If you are like most people, you enjoy playing games on your smartphone and tablet. You might even spend a lot of money on them, especially when you find a game that is so exciting and engaging that it is hard to stop. In fact, the in-app game industry is a multibillion dollar business based on a phenomenon called “freemium,” a category of apps where the game is free to download and play but upgrades or advancement require real cash purchases. Some of these are marketed as gambling games and, indeed, in some states (e.g., Washington) where slot machines are prohibited, virtual slots are legal.
One of the unique aspects of mobile gaming is that users tend to engage with their devices on an intermittent basis, short bouts of interaction reminiscent of snacking. This pattern of behaviour may make mobile gaming particularly susceptible to addiction. In addition, the behavioural literature on associative learning and reinforcement schedules suggests that latencies punctuating periods of reinforcement (i.e., the delay between consecutive gambles) can increase acquisition of the learned behaviour and the likelihood of perseverance in the face of losses.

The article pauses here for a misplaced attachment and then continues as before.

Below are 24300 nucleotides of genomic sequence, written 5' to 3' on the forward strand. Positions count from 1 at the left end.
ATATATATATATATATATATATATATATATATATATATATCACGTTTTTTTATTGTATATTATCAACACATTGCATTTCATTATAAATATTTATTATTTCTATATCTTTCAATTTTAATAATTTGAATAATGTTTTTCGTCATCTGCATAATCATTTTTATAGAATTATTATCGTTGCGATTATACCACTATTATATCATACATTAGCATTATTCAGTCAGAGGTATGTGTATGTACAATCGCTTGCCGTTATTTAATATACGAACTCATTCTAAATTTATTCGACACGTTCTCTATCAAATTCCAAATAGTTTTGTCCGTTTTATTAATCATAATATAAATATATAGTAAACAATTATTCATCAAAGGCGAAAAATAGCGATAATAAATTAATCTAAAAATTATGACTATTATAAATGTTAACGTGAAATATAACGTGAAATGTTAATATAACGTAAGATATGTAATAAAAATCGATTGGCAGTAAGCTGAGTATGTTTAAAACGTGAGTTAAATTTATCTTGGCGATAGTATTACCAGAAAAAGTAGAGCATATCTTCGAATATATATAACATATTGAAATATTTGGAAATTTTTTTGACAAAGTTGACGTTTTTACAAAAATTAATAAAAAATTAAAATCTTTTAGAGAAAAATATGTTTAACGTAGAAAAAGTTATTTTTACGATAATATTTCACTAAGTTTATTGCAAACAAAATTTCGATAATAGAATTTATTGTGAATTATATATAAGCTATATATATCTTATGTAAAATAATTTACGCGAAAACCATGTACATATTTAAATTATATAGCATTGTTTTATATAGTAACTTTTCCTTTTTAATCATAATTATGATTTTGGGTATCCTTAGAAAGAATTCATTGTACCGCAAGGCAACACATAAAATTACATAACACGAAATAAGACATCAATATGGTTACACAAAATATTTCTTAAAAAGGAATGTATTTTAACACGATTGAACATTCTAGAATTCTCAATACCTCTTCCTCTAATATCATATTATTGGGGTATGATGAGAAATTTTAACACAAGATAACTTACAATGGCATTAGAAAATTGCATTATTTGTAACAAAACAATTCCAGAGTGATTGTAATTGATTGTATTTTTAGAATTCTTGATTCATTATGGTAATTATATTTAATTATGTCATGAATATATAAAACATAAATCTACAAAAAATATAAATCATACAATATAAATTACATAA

This paper aims to address these issues by using a simulated mobile gambling game in an experiment designed to measure gambling behaviour in phases of acquisition and extinction. Participants were asked to place a series of bets in the simulated app. They were also asked to complete questionnaires on gambling problems, the Barratt Impulsiveness Scale, and a computerised contingency judgement task that probed the illusion of control, a cognitive bias associated with gambling. Contextual and location information was collected from participants’ phones each time they placed a bet.
Results from the study showed that the gambling behaviour of participants increased significantly during extinction and that the amount of money they gambled for was linearly related to the duration of their prior engagement with the game. Gambling during extinction was also influenced by the length of the inter trial interval, and more frequent gambles were made when this delay was shorter. Moreover, the number of near-misses (i.e., non-reinforcing events that resembled wins) was also greater when the delay between gambles was shorter.
These findings add to the growing body of literature examining mobile device gambling and suggest that a new generation of addictive mobile games has emerged. These games should be investigated more thoroughly in order to identify whether they are introducing harmful gambling behaviours to a vulnerable population of players. This is particularly important given that, unlike previous generations of new technology-based gambling, mobile devices offer a constant and accessible platform for gambling activity, making them potentially more dangerous than their predecessors. However, further research is needed to understand how the specific features of these games contribute to their potential for harm. Until then, the best advice for anyone playing these types of games is to be aware of their dangers and play responsibly. In other words, don’t play with fire!